If the E2 count is less than the reference count, the refrigerant charge is presumed to be adequate, and the block 108 is executed to reset the low charge test flags LCF, LCFa and LCFb. Thereafter, the blocks 110-116 are sequentially and repeatedly executed, as indicated by the flow diagram lines. The system input signals such as Ne, Pe and MODE are read at block 110; the pressure command PCMD is determined at block 112; the low charge test logic of this invention is executed at block 114; and the normal compressor displacement control is executed at block 116. A detailed description of a representative pressure command determination is given in U.S. Ser. No. 399,039, filed Aug. 28, 1989, now U.S. Pat. No. 4,969,039 and assigned to the assignee of the present invention. A detailed description of a representative normal compressor control is given in a co-pending patent application, U.S. Ser. No. 533,303, filed June 4, 1990, also assigned to the assignee of the present invention.
In the low charge test logic set forth in FIGS. 3B-3C, the three flags referred to above are employed to designate the current state of the test Each of the flags is initialized (reset) by the block 108 of FIG. 3A. The first flag LCF is set at the initiation of the set-up phase. The second flag LCFa is set at the initiation of the pull-down phase. The third flag LCFb is set at the termination or completion of the test.
Referring to FIGS. 3B-3C, the decision blocks 120-122 are first executed to determine the status of the low charge test. If the LCFb flag is set, the test has been completed, and the remainder of the routine is skipped. If the LCF flag is not set, the test has not yet started, and the blocks 124-126 are executed to (1) set the LCF flag, (2) down-stroke the compressor 12, and (3) reset the time-out timer as soon as the evaporator outlet pressure Pe falls below the pressure command value PCMD, thereby initiating the set-up phase of the test.
Once set-up phase is initiated, as indicated by the set state of the LCF flag, the decision block 128 is executed to determine if the compressor speed (CRPM) is in the range of 1500-4500 RPM. If not, the low charge test cannot be reliably performed, and the block 130 is executed to reset the LCF and LCFa flags, terminating the test.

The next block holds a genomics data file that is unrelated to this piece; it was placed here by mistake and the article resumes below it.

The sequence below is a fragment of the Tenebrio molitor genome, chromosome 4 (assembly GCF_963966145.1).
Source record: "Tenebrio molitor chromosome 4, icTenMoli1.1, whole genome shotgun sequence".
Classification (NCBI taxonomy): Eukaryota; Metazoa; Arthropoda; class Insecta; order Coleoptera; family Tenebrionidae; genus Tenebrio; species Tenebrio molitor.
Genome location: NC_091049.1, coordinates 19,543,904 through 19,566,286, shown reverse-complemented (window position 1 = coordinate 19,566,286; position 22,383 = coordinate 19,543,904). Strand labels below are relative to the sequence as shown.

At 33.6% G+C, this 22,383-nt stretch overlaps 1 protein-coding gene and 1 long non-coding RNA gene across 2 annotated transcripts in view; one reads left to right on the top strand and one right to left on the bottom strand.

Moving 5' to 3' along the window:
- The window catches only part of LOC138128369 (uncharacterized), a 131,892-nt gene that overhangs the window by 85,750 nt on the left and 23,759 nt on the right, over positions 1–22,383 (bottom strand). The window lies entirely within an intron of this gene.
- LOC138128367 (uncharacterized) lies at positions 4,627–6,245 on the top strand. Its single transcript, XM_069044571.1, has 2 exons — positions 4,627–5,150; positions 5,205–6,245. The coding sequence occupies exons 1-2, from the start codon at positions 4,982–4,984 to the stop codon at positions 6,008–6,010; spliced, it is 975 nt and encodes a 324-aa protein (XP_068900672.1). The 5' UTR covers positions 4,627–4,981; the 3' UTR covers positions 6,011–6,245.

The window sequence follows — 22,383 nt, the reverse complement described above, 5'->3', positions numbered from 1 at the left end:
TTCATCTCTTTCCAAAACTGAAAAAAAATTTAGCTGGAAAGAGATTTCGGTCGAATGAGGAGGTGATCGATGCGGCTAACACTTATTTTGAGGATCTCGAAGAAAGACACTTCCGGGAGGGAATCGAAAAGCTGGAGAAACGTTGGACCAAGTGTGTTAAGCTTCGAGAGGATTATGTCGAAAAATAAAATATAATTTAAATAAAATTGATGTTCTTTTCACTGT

If the compressor speed is within the normal range, and the pull-down phase has not been initiated (as determined at decision block 132), decision block 134 is executed to determine if the evaporator pressure Pe has reached the entry pressure PLCH. If not, the block 136 is executed to increment the time-out timer. If the time-out timer is incremented to a count representing more than approximately 20 seconds before Pe reaches the entry pressure PLCH, as determined by the decision blocks 134 and 138, the block 140 is executed to reset the entry pressure PLCH to the current value of Pe. In either event, the exit pressure PLCL is then defined as (PLCH --20 PSI) by block 142, and the block 144 is executed to initiate the pull-down phase of the test. To this end, block 144 sets the LCFa flag, initiates up-stroking of compressor 12 and resets the timer so that it can be used to time the pull-down interval.
Once the pull-down phase of the test has been initiated, and the evaporator pressure Pe has fallen below the entry pressure PLCH (as determined at decision block 146), the decision block 148 is executed to determine if Pe has reached the exit pressure PLCL. If not, the block 150 is executed to increment the pull-down timer. If the timer count reaches a value representative of approximately 6 seconds before Pe reaches the exit pressure PLCL, as determined by blocks 148 and 152, the refrigerant charge is deemed adequate and the blocks 154-156 are executed to set the LCFb flag and decrement the E2 count, if any, completing the routine.
If Pe reaches the exit pressure PLCL before the timer count reaches a value representative of approximately 6 seconds, as determined by blocks 148 and 152, the refrigerant charge is deemed inadequate to protect the compressor 12, and the block 158 is executed to increment the E2 count. Until the incrementing causes the count to exceed a reference count such as 6, as determined at block 160, continued compressor operation is permitted and the block 162 is executed to set the LCFb flag. When the count reaches the reference count, the block 164 is executed to set the LOW CHARGE (LC) FAIL flag and to deenergize the clutch 28. Further compressor operation is suspended until the E2 memory location is reset by a service technician.
In operation, the low charge protection of this invention provides a reliable indication of the adequacy of the refrigerant charge, and protects the variable displacement compressor 12 from damage due to extended operation at low refrigerant charge levels. At marginal charge levels, the system may pass and fail successive low charge tests, and the E2 count effectively integrates the low charge indications over time. In this way, the routine of this invention provides adequate protection of the compressor without causing unnecessary or nuisance interruptions.